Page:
LF: 

Power density of the low frequency component of the SBP spectrum

MAP: 

Mean atrial pressure

Mino: 

Minocycline

mRFP-EGFP-LC3: 

Monomeric red fluorescence protein-enhanced green fluorescence protein-LC3

NE: 

Norepinephrine

p62: 

Poly-ubiquitin binding protein sequestosome 1

PICs: 

Pro-inflammatory cytokines

RVLM: 

Rostral ventrolateral medulla

SBP: 

Systolic blood pressure

SIH: 

Stress-induced hypertension

SNS: 

Sympathetic nervous system

TEM: 

transmission electron microscopy

tf-LC3: 

RFP-GFP-tandem fluorescent LC3

Declarations

Acknowledgements

We thank Yufeng Yan, Yinxiang Cao, and Yuan Qian for their excellent technical support.

Funding

This work was supported by the Chinese National Natural Science Foundation 31571171 and 31100838 to DSD, 81770423 to CMX; the Shanghai Natural Science Foundation 15ZR1414900 to DSD; the Key Laboratory of Medical Electrophysiology (Southwest Medical University) of Ministry of Education of China 201502 to DSD; and Shanghai Municipal Natural Science Foundation 13ZR1403400 to CMX; The 49th Scientific Research Foundation for the Returned Overseas Chinese Scholars (State Education Ministry) to CMX. The funders had no role in study design, data collection and analysis, decision to publish, or preparation of the manuscript.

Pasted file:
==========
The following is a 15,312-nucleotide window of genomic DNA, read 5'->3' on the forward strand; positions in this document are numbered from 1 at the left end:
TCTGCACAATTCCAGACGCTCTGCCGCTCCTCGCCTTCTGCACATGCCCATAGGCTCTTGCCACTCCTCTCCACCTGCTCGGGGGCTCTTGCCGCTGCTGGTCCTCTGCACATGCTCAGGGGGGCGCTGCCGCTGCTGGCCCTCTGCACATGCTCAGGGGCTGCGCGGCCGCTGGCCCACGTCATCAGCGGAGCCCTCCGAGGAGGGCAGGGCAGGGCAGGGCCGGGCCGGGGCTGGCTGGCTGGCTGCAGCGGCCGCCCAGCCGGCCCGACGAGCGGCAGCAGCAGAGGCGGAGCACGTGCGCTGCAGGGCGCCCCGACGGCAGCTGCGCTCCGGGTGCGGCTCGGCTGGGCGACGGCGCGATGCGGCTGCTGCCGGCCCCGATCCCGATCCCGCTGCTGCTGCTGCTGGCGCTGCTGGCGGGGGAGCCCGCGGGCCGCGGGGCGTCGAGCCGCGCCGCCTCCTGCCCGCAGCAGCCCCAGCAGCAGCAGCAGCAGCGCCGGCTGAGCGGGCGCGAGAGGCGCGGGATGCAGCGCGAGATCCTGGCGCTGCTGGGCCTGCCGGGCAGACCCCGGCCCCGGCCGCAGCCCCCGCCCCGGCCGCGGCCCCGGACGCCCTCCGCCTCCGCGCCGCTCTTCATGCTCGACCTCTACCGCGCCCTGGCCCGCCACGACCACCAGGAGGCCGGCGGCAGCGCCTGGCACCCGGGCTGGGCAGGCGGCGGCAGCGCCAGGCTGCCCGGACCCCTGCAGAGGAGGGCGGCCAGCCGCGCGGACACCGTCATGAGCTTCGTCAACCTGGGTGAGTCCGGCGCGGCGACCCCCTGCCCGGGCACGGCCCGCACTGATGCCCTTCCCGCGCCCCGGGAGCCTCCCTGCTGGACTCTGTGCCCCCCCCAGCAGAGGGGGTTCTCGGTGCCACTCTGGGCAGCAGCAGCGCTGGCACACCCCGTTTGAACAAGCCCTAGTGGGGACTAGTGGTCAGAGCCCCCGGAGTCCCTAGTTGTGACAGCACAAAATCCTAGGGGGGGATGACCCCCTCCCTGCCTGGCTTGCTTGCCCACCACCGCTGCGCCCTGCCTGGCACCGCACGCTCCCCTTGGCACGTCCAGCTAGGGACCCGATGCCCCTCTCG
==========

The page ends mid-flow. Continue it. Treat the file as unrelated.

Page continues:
Availability of data and materials

Data sharing is not applicable to this article as no datasets were generated or analyzed during the current study.

Author’s contributions

LH and JXW conducted the integrated animal experiments, immunohistochemical staining, and statistical analysis. RJG, WJC, QW, YHG, YHW, and STZ participated in the immunohistochemical staining, western blot experiments, and HPLC performance. DSD and CMX conceived the study and participated in its design and coordination. DSD, DNZ, XXC, XXY, and YFG participated in the statistical analysis and helped edit the manuscript. DSD and CMX contributed reagents/materials/analysis tools. CMX designed and coordinated the study and wrote the manuscript. All authors have read and approved the final manuscript.

Ethics approval and consent to participate